“Why would I,” the Seraph asked smugly. “You are proving my point. Look at how angry you are. I can see your pathetic, animal emotions fighting to take control of you. I can see it in your beastly face. The faces of my people are beautiful, hand carved by the gods themselves. While your faces are ugly and hairy. Your noses are flat like the swine you tend to in your pens there. Even your feet bear hooves, just like the feet of your pigs.”
“Stop now,” Rand shouted. “Or I swear I will kill you no matter what the elder’s decision!”
“Then do it animal,” the Seraph shouted. “Prove me right! Show this world what an animal you still are. Through aside your facade of civility and give in to your true nature. Become the sad little beast I know you to be!”
Rand lifted the ax as high as he could, let out a blood-curdling scream, and sent the ax down with all the strength he had into the flesh of the Seraph. As the Seraph let out his own agonized scream, Rand’s wife let out a gasp of shock as she grabbed her young son and turned his innocent eyes away from the brutal scene. A spatter of blood smacked Rand in the face, and he felt a twinge of satisfaction as he again bit into the Seraph’s flesh with his ax. Rand’s wife tried to cover her son’s ears with her hands to protect the child from the screams of agony mixed with the aggressive growl of her husband. Rand’s wife closed her own eyes and listened to the sickening thud of the ax finding its target again and again until finally, the screaming died down to moaning. Rand’s wife took a deep breath, slowly opened her eyes, then turned to see what her husband had done.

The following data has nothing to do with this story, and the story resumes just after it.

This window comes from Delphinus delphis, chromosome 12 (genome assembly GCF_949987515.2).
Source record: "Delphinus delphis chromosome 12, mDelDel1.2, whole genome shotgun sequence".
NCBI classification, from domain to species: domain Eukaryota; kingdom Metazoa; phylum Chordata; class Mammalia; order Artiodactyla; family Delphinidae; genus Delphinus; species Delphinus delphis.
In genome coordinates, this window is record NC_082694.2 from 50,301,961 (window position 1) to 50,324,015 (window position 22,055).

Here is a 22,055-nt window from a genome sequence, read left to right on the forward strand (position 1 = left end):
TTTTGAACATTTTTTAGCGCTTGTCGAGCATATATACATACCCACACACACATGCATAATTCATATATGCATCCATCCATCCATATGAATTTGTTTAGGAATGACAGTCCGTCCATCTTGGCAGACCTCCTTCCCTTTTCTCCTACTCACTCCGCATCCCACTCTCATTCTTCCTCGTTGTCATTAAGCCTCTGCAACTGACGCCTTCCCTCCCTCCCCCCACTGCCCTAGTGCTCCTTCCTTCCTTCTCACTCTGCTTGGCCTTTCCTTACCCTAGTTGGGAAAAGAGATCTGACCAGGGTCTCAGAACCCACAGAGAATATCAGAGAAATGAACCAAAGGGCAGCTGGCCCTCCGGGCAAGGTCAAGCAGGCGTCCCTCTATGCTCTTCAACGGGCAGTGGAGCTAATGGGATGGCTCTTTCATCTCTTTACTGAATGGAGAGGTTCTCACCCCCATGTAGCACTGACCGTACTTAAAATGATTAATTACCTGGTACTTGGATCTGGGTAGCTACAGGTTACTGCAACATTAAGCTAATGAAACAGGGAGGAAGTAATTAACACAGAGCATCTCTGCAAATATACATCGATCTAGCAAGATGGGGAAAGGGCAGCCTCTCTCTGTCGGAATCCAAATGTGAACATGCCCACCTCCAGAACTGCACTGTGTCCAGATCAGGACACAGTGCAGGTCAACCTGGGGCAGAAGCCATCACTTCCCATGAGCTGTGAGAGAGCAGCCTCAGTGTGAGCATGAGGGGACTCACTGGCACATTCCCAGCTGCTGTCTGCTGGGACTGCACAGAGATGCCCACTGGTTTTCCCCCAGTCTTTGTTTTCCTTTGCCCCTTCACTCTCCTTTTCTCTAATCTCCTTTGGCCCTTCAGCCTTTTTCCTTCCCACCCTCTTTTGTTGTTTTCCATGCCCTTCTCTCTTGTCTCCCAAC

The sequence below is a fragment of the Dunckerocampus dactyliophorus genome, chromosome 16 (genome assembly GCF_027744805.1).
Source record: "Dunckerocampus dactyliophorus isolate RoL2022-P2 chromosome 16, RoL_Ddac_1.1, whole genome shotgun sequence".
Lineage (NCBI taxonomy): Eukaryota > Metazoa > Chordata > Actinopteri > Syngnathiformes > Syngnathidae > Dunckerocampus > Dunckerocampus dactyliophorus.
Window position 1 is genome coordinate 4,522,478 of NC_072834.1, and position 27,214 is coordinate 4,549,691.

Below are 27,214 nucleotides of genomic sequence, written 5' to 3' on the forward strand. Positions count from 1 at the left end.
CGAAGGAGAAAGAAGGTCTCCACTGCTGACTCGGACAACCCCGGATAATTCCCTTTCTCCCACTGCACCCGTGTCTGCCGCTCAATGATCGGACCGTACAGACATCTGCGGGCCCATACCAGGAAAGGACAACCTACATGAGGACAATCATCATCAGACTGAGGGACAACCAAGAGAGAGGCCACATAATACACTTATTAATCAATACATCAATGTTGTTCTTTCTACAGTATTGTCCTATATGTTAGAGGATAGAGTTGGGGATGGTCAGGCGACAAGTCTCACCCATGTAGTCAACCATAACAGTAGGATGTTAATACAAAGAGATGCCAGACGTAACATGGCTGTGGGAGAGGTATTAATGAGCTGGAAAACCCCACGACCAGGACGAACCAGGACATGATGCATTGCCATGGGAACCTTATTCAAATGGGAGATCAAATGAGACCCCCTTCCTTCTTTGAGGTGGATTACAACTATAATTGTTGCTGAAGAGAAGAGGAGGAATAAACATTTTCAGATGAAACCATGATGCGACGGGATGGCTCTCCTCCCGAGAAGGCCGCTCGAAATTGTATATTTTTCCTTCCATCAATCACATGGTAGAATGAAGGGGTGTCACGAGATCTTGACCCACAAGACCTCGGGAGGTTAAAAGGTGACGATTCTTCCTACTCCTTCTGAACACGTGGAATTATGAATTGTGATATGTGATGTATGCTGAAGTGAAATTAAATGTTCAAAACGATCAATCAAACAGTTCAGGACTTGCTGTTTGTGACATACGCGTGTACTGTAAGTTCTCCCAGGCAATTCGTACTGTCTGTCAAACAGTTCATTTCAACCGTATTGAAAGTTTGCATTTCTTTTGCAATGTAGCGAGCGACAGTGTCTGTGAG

“It is done,” Rand said, spitting on the broken, wingless Seraph lying on the ground before him. Rand looked up at his wife and son, who were staring back at him with expressions of pure shock, then quickly moved his gaze to the black wings still bolted to the farmhouse. the wings twitched slightly, and Rand was pleased to see blood dripping down from the areas that he had chopped away from the back of the Seraph. As he stared at the wings, Rand heard the sounds of his fellow villagers approaching behind him.